Georgia’s Flat Rates For Child Support
In order for you to receive child support, you must request a child support order and file it through superior court or through the services of a child support agency. When you decide to seek child support, you should consult with a family law attorney.
The state of Georgia’s family law outlines that child support is a flat rate of 25 percent of the noncustodial parent’s gross income, with added deviations. The deviations for a request include:
- Medical care
- Dental care
- Child care
- Other expenses
BRE Law, LLC, will help you receive the financial support you need or if the support is ordered, that it is a fair payment amount being requested of you.
What Happens After The Judge Decides To Award Child Support?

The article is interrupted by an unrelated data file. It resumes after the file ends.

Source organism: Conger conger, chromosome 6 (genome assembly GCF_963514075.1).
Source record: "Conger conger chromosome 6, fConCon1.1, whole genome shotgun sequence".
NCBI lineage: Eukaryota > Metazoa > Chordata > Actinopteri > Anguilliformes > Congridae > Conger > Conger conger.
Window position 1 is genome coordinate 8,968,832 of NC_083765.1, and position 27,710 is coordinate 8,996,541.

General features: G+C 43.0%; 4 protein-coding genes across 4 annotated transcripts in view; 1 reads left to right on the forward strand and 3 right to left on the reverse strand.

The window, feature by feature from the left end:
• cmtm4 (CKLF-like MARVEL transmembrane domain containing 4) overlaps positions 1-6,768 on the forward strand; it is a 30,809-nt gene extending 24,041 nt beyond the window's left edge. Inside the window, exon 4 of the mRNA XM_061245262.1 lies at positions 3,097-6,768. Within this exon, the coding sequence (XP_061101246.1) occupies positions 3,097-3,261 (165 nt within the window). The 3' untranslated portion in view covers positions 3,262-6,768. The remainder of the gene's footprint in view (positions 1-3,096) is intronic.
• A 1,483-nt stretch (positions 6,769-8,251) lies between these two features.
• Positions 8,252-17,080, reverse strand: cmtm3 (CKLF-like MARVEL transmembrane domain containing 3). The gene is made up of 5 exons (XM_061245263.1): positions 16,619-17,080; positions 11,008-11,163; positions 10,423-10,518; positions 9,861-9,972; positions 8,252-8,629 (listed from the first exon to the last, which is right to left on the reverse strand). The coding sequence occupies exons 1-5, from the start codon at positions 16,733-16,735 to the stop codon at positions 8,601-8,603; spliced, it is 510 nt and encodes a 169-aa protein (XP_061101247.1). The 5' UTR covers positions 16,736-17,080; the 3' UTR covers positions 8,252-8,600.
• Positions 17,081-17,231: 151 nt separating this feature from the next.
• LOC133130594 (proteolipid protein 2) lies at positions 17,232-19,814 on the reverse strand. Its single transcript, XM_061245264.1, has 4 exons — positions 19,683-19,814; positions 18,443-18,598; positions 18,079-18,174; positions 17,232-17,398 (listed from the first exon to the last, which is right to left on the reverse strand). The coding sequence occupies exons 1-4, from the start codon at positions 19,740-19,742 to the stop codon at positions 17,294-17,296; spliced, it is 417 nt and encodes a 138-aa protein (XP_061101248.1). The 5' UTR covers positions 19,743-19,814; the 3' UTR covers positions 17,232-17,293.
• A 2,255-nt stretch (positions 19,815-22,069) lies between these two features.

After you are awarded child support and you have requested and received an Income Deduction Order, the first payment from the noncustodial parent may be sent to the child support services if they are employed. It may take up to six weeks for the first payment to be mailed or sent via direct deposit to your account.
When The Noncustodial Parent Does Not Make A Payment
In the event that the noncustodial parent is unable to make a payment, the child support accrues and becomes a debt. Once a child support order is in place, your child would be owed any support that the noncustodial parent was due to pay.
In Georgia, if you request arrears accrued from dates prior to your filing, it will probably be denied; however if you request for arrears accrued during the filing process, the determination will be made at the judge’s discretion.
Contact Our Office In Duluth
Our office is in Duluth and we serve the surrounding areas of Gwinnett County.